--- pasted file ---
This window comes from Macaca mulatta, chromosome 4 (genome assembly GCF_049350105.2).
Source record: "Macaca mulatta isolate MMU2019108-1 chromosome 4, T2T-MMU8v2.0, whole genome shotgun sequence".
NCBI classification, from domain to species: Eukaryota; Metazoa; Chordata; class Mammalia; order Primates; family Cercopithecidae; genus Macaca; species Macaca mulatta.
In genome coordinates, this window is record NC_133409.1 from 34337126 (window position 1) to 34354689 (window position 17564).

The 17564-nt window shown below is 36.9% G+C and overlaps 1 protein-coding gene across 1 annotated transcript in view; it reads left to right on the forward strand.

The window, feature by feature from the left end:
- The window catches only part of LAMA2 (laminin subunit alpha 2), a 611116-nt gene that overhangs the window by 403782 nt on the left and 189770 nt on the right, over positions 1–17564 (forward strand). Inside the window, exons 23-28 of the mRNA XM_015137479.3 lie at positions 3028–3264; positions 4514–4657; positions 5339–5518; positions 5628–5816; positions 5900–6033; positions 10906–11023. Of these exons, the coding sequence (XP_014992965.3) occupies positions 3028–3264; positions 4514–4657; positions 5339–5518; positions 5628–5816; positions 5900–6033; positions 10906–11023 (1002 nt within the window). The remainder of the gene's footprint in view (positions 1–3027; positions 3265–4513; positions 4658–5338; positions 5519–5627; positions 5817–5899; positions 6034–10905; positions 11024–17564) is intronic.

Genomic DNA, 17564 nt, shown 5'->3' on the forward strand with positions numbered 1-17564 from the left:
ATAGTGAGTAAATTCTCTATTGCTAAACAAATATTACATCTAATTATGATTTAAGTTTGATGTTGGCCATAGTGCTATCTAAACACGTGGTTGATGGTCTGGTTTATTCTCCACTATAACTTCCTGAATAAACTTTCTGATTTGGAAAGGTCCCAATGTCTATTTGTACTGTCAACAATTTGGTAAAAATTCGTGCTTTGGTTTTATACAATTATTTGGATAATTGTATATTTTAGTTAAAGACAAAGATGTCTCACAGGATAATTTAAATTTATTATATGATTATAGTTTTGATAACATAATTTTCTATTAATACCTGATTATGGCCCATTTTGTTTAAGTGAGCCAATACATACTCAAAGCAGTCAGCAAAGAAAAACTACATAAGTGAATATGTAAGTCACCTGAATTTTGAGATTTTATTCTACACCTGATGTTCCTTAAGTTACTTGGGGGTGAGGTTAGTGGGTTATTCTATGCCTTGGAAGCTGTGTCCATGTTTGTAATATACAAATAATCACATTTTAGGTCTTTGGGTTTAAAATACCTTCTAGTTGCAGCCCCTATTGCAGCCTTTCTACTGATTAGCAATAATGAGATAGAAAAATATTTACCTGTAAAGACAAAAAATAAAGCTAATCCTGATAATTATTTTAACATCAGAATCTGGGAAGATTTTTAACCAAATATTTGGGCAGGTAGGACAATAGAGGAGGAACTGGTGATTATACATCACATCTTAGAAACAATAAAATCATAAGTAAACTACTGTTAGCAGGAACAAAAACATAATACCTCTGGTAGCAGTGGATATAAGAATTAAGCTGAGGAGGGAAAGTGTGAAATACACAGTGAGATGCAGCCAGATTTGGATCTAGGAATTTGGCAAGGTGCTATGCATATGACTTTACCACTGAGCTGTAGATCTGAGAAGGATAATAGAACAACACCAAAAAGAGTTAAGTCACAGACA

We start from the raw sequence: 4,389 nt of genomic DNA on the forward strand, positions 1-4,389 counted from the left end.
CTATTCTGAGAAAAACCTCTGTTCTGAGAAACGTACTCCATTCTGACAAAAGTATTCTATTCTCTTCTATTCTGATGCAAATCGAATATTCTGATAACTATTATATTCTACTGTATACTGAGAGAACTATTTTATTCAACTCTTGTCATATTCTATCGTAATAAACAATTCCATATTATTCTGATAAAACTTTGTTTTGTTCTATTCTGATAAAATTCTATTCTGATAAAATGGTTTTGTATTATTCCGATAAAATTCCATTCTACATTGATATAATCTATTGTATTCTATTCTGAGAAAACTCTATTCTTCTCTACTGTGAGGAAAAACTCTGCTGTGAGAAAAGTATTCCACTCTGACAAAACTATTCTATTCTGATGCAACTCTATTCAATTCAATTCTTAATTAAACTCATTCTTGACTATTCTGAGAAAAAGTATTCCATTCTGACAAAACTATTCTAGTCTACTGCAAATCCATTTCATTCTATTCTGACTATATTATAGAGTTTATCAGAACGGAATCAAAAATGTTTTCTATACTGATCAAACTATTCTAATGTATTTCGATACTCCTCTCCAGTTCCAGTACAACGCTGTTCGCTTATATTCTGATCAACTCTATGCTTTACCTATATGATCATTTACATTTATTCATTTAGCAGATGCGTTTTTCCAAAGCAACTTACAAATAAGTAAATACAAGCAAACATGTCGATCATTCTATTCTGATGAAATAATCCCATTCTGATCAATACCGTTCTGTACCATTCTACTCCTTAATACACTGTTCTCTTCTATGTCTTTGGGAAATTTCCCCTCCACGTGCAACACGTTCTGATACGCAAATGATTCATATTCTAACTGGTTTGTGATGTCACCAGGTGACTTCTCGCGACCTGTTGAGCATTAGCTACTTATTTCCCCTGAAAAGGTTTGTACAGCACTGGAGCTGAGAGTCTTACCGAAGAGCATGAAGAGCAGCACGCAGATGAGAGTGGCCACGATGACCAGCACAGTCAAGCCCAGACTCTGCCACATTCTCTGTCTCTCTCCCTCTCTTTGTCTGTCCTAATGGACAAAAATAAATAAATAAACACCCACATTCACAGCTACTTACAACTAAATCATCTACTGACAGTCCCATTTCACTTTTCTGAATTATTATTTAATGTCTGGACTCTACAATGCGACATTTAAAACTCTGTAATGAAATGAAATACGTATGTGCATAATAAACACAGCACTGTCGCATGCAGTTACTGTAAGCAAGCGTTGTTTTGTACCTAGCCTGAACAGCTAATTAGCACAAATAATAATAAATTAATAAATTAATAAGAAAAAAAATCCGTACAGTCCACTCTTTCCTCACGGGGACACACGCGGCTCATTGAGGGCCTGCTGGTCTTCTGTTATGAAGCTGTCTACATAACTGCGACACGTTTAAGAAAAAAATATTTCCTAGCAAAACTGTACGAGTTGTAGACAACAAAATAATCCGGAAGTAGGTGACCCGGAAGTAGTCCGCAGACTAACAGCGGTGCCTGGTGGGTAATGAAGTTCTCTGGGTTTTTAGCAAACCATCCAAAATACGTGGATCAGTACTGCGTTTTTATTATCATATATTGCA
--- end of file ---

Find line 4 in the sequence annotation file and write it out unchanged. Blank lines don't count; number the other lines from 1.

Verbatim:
In genome coordinates, this window is record NC_133409.1 from 34337126 (window position 1) to 34354689 (window position 17564).